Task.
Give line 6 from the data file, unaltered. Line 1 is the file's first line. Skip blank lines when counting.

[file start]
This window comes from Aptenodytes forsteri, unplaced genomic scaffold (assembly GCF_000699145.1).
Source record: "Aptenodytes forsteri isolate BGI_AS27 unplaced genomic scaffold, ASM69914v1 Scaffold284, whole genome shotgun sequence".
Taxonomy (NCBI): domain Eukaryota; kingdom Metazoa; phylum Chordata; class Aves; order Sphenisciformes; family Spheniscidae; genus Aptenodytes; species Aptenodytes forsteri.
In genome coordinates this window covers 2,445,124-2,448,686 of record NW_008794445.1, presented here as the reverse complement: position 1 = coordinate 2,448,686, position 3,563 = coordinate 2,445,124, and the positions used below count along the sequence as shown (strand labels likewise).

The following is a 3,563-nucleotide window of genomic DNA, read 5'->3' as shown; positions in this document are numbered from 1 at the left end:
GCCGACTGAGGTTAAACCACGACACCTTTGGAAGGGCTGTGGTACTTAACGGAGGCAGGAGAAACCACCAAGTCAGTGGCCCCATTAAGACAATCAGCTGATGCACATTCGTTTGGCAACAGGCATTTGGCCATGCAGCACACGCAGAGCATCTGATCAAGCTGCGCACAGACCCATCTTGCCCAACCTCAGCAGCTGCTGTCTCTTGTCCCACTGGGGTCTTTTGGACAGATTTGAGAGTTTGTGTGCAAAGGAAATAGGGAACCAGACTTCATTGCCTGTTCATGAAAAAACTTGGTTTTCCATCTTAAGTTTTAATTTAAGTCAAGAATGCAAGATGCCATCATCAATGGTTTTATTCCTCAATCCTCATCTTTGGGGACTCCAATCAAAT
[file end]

GCCGACTGAGGTTAAACCACGACACCTTTGGAAGGGCTGTGGTACTTAACGGAGGCAGGAGAAACCACCAAGTCAGTGGCCCCATTAAGACAATCAGCTGATGCACATTCGTTTGGCAACAGGCATTTGGCCATGCAGCACACGCAGAGCATCTGATCAAGCTGCGCACAGACCCATCTTGCCCAACCTCAGCAGCTGCTGTCTCTTGTCCCACTGGGGTCTTTTGGACAGATTTGAGAGTTTGTGTGCAAAGGAAATAGGGAACCAGACTTCATTGCCTGTTCATGAAAAAACTTGGTTTTCCATCTTAAGTTTTAATTTAAGTCAAGAATGCAAGATGCCATCATCAATGGTTTTATTCCTCAATCCTCATCTTTGGGGACTCCAATCAAAT